Confessions of a Steward with Joel Salatin
With the average age of American farmers now at 60 years old, an unprecedented amount of farmland is becoming available, either for lease or purchase. Land grant universities that study the data universally agree that within the next 15 years, roughly half of all American farmland, buildings, and equipment will change hands.
Some will be sold in estate auctions. Much will be inherited by children who aren’t farmers. These children, many of them in their 50s, don’t want to sell but also don’t have a desire or skill level to keep it as a farm. Interestingly, this successional upheaval in agriculture appears to be intersecting with a period of extremely high interest rates and supply chain disruptions.
What all this volatility will do to land prices is anybody’s guess. The homestead tsunami is in full swing, with a lot of interest in rural properties as urban folks flee the city for the hills. This creates a heavy demand for rural property. Will interest rates outcompete the buyer’s pool, or will the difficulty of procuring loans make rural land prices drop? Who knows?
Meanwhile, people ask me, “How do I get started?” I can’t change the interest rates. Nothing is going to change the aging-out of these elderly farmers. Their children aren’t going to all of a sudden decide they want the farm. Energy costs and supply chain disruptions are an unknown. For people who want to get started farming now in this complex tangle of issues, here are things to think about.
Don’t Buy Land
If you’re going to buy, buy only the most minimal you think you need to grow your own food and establish a hub of operations. In most places, five acres is plenty. That’s enough for a corral, a training shed to get cows and pigs acclimated to electric fencing, a paddock or two for animals requiring extra care (sick or calving problems) and a place to have a retail store. That requires some parking, but not a lot.
Land ownership and land management are two completely different businesses. By deferring ownership, you hold onto your capital. The ideal is to buy your hub with cash so you can get into things debt-free. That may mean you need to live in an RV for a couple of years. You may need to keep working your off-farm job to accumulate some cash. A grub stake to establish the farm business without debt means you don’t have to earn as much income from the farm.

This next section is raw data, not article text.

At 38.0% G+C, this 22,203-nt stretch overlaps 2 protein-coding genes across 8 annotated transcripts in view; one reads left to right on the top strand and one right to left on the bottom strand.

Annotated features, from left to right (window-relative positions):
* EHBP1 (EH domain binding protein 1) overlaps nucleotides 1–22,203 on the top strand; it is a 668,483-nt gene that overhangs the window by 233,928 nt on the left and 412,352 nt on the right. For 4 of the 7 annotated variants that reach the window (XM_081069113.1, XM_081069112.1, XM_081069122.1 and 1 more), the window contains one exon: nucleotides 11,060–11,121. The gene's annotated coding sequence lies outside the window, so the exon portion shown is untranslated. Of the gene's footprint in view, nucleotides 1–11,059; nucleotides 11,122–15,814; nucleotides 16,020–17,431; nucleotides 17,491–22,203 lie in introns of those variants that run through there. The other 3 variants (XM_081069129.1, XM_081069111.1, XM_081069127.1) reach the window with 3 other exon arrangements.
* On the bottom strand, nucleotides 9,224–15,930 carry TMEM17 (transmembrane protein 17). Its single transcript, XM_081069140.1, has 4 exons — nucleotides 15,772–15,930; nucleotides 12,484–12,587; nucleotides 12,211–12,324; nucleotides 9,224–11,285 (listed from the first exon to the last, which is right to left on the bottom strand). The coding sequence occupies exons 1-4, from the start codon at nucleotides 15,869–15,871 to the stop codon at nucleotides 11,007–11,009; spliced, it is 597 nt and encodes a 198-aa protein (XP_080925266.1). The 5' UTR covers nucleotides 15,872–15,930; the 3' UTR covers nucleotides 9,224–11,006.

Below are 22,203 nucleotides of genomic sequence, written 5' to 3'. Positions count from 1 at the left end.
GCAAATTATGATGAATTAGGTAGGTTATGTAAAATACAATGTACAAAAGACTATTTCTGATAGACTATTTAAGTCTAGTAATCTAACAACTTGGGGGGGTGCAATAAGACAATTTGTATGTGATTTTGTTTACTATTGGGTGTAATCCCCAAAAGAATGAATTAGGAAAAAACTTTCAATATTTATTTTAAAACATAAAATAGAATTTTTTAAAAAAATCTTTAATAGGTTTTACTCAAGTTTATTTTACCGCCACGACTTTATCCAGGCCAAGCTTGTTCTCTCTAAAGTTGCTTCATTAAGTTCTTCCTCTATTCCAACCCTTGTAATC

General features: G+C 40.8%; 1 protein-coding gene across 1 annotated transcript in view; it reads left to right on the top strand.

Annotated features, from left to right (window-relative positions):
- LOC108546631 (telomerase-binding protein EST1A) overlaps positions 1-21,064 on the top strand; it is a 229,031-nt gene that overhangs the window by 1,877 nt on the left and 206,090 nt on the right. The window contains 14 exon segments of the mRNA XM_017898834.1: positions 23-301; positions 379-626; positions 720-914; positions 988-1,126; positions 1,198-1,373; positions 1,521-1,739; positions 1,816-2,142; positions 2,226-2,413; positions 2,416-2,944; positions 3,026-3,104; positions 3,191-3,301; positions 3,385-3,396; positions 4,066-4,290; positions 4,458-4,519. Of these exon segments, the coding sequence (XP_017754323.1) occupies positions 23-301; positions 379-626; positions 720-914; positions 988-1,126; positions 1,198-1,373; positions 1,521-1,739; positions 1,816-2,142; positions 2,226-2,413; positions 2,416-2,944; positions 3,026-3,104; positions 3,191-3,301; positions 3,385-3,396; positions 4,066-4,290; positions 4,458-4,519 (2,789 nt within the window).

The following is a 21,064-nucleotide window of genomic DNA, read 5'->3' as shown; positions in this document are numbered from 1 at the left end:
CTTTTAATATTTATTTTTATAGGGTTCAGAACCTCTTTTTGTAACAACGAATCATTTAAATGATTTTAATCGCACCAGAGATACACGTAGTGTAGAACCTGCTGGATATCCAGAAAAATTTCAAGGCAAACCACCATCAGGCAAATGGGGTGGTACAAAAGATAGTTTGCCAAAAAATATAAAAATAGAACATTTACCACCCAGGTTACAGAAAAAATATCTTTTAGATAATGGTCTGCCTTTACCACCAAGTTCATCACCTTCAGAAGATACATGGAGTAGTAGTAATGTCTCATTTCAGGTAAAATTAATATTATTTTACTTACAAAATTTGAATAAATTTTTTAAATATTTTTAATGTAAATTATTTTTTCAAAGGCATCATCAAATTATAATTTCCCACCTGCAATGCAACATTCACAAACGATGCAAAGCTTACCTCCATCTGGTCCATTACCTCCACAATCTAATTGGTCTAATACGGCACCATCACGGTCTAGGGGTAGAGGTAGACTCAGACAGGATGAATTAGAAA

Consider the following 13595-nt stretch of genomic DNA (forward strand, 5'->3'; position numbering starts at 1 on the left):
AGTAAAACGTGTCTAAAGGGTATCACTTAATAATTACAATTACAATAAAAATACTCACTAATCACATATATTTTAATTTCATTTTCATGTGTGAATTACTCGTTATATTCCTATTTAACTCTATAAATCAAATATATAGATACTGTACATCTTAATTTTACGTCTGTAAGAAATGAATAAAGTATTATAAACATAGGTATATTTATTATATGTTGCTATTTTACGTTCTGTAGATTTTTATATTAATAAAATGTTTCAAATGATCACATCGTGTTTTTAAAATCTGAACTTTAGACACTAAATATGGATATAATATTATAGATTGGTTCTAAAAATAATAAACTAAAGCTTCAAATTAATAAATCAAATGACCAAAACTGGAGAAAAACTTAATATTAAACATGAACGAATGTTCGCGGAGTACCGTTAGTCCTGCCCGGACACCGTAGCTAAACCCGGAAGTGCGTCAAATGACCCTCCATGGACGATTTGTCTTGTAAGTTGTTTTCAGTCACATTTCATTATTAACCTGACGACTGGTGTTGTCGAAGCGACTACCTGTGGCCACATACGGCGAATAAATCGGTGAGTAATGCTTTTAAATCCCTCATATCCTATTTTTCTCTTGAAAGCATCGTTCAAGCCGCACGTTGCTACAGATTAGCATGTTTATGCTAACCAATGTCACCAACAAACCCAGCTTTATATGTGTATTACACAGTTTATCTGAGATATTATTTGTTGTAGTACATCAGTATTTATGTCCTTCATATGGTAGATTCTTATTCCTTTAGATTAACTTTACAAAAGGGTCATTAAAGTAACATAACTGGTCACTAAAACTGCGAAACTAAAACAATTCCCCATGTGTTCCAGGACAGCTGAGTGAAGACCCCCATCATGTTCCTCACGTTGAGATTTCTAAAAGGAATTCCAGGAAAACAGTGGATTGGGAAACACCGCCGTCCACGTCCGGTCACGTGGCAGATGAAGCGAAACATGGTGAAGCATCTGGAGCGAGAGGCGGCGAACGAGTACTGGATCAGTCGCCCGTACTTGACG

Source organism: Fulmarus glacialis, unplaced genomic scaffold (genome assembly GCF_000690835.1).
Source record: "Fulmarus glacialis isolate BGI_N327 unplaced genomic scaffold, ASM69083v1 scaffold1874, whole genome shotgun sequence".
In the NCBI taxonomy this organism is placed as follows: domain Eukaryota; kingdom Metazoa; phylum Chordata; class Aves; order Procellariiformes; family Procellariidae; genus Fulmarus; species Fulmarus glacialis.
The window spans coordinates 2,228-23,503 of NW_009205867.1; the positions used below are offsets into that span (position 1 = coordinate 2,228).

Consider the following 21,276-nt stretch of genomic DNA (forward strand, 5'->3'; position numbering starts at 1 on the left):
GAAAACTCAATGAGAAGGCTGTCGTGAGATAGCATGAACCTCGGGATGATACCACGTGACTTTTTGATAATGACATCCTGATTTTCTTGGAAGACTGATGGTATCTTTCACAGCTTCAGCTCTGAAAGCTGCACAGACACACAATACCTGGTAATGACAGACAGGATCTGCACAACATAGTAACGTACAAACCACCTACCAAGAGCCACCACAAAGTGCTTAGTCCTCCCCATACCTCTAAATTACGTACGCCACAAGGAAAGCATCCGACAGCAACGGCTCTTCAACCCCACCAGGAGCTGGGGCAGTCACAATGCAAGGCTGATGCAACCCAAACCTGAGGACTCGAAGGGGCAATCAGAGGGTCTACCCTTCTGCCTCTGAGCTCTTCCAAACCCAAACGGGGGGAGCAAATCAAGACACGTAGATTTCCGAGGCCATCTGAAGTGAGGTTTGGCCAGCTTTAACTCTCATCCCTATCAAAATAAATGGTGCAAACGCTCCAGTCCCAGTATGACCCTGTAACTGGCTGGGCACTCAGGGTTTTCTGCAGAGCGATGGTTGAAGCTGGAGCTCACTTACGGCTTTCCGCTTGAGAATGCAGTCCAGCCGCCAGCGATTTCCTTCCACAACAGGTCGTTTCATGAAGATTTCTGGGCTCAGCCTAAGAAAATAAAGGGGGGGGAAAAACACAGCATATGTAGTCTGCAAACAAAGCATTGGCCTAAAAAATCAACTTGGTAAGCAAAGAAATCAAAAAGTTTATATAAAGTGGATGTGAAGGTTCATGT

Jumping on the income earning treadmill causes you to make terrible decisions. Living on the edge of economic calamity puts undue pressure and stress on your thinking. A little wiggle room gives you time to contemplate; you can give your ideas incubation time. But when creditors hound you and bankruptcy stares you in the face, your decision-making capacity plummets.
“With farmland in such a limbo context right now, don’t become land rich and cash poor. Cash enables you to develop the farm quickly in strategic areas.”
An extremely small acreage enables you to develop mastery with small trials. A larger acreage tempts you to scale up faster than your skill level. The world is full of outfits that expanded beyond their mastery and collapsed as a result. My dad used to call this “overrunning your headlights.” A well-run micro-farm is the launch pad for something bigger. Having the capital to install water lines, build fencing and equipment sheds to create a smooth-running hub is far more essential than having a big acreage spread.
Once you’re comfortable at a small scale, then you can look around for additional acreage. Many people acquire land at no cost. Landowners often want someone to farm it simply to keep it in agricultural land use taxation. Leases reflect real time agricultural value rather than speculative market price value. If you double the income per acre, you can certainly beat other conventional farmers when you bid for land.
Your hub micro-farm offers any would-be landlord access to see what you have in mind. Some landlords pay good farmers to manage their property. With farmland in such a limbo context right now, don’t become land rich and cash poor. Cash enables you to develop the farm quickly in strategic areas. If your cash is all tied up in the land, when you decide to do something, you might be stymied due to lack of cash.
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Joel Salatin co-owns, with his family, Polyface Farm in Swoope, Virginia. Four generations of his family currently live and work on the farm, and his farm services more than 5,000 families, 50 restaurants, 10 retail outlets, and a farmers’ market with salad bar beef, pigaerator pork, pastured poultry, and forestry products. When he’s not on the road speaking, he’s at home on the farm, keeping the callouses on his hands and dirt under his fingernails, mentoring young people, inspiring visitors, and promoting local, regenerative food and farming systems. Salatin has published 15 books, and he is the editor of The Stockman Grass Farmer, granddaddy catalyst for the grass farming movement. He passionately defends small farms, local food systems, and the right to opt out of the conventional food paradigm.